• COLLECTING POISON BOTTLES 23 January 2010 12:31 UTC www.his-church.net [Source type: FILTERED WITH BAYES]
  • A Killer Collection... Poison Bottles 23 January 2010 12:31 UTC www.go-star.com [Source type: FILTERED WITH BAYES]

.If a toxic substance possesses these properties more exactly than a non-toxic one, the toxic substance is superior.^ There has to be more substance than that.
  • NY PIX Morning News Blog – WPIX-TV 10 February 2010 12:38 UTC weblogs.wpix.com [Source type: FILTERED WITH BAYES]

^ Patch: If more than one used at a time, can be toxic.
  • West Virginia Poison Center Media Information 23 January 2010 12:31 UTC www.wvpoisoncenter.org [Source type: General]

^ Angelina and Brad's "DARK ­SECRETS" include more than one affair, says Star.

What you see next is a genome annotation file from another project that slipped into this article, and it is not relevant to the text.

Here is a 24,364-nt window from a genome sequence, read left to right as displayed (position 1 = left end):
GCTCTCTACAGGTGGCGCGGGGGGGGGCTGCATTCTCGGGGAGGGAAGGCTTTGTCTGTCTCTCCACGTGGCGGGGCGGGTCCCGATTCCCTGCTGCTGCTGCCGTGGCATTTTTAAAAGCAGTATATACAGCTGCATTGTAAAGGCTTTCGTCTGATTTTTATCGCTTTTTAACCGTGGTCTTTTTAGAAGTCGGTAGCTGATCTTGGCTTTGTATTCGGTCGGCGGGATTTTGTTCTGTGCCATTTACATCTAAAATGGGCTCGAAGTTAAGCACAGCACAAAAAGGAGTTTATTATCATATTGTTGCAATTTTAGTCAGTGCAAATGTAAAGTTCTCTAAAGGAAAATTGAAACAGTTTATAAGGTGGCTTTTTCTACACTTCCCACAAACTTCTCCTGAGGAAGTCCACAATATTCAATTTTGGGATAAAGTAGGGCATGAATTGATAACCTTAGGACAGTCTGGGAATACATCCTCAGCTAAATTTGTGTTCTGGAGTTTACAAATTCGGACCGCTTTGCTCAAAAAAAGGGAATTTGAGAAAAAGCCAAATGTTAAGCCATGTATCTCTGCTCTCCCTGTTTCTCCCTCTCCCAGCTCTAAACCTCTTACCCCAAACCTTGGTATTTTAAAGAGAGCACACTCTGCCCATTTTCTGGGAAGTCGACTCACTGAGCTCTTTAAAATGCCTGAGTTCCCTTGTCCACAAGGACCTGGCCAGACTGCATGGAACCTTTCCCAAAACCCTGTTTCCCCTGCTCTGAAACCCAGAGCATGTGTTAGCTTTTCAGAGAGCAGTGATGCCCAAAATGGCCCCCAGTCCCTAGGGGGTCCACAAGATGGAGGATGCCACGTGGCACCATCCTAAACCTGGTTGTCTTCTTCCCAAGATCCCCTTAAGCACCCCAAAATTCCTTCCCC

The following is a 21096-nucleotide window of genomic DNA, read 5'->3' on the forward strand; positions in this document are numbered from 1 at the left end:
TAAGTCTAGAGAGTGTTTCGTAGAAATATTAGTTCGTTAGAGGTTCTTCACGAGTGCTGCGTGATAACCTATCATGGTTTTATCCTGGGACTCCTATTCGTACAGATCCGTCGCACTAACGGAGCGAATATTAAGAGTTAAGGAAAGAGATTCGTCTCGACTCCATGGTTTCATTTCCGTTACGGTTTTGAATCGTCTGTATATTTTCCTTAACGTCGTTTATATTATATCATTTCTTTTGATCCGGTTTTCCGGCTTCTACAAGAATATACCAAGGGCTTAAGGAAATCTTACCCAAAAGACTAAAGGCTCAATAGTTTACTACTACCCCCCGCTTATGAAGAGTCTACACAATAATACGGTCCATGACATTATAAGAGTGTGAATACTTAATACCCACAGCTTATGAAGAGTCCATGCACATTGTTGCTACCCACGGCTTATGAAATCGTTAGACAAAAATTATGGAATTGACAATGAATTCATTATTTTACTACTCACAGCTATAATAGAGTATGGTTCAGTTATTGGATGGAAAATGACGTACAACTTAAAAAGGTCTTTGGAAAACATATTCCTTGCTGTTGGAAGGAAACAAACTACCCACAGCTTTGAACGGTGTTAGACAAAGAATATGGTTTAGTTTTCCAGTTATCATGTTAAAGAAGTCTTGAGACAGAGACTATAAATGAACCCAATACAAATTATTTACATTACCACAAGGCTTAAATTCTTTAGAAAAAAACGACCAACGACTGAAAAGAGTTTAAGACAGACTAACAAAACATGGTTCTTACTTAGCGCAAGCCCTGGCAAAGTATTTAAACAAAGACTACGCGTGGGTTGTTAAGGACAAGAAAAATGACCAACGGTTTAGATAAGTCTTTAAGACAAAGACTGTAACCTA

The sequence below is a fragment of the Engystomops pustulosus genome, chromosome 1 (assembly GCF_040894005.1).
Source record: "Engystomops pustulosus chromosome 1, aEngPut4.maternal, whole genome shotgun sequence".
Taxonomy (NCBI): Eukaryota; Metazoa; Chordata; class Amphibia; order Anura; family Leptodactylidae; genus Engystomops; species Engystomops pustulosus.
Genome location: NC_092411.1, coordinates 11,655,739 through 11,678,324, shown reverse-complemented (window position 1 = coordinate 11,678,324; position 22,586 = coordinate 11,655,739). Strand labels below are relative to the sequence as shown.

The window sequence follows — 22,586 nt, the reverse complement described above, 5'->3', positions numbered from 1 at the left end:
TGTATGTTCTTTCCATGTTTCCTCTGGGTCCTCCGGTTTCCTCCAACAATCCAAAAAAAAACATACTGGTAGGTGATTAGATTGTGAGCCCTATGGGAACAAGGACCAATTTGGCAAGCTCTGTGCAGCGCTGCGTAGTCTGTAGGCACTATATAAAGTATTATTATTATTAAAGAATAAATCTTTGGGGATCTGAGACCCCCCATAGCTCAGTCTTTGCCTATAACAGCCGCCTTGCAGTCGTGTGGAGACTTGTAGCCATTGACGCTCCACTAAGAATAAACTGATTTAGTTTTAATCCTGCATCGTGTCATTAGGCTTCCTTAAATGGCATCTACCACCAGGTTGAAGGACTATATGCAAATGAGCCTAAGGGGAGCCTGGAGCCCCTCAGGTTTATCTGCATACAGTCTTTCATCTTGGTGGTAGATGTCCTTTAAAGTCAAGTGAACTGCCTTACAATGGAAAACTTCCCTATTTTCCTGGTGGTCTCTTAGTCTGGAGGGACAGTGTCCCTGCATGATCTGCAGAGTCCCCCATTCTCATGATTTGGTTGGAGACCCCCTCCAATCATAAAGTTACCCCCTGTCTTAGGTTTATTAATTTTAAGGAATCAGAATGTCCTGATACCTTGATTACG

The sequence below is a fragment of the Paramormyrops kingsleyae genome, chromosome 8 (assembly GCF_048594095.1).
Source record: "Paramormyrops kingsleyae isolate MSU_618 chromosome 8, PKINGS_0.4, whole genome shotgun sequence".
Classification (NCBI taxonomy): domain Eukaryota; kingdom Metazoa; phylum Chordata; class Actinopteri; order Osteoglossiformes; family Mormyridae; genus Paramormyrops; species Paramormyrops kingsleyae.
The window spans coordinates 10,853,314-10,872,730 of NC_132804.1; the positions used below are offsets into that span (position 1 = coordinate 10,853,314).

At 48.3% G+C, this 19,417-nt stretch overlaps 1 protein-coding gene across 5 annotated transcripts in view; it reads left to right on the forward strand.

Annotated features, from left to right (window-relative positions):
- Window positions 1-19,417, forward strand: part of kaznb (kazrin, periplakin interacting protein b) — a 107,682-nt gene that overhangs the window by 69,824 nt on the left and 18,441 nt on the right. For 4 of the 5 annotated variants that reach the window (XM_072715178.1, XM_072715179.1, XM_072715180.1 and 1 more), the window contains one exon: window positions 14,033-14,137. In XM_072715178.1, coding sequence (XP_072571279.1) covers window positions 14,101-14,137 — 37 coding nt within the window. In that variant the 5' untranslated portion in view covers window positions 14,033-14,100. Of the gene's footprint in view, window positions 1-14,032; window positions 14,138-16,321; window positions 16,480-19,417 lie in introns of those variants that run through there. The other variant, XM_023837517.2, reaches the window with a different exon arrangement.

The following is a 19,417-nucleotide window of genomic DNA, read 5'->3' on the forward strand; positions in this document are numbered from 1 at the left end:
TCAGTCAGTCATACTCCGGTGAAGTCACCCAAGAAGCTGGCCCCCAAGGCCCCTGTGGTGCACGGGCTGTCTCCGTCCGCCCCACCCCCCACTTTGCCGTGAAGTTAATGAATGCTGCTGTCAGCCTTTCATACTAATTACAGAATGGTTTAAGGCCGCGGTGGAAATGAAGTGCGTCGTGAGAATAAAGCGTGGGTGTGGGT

Chromic acid is an example of such a "simple to use" reagent, but reactivity, in particular, is important. Hydrogen fluoride (HF), for example, is both poisonous and extremely corrosive. However, it has a high affinity (free energy) for silicon, which is exploited by using HF to etch glass or to manufacture silicon semiconductor chips.
.On the other hand, certain medical treatments actually make deliberate use of the toxicity of certain substances.^ It absorbs irritants in the stomach and intestines, which make it useful for other conditions, as well, such as diarrhea, indigestion and intestinal gas.
  • poison | DailyPuppy.com 23 January 2010 12:31 UTC www.dailypuppy.com [Source type: FILTERED WITH BAYES]

^ There are several poison ivy treatments available, some you can buy at the drug store, others which were handed down from our ancestors.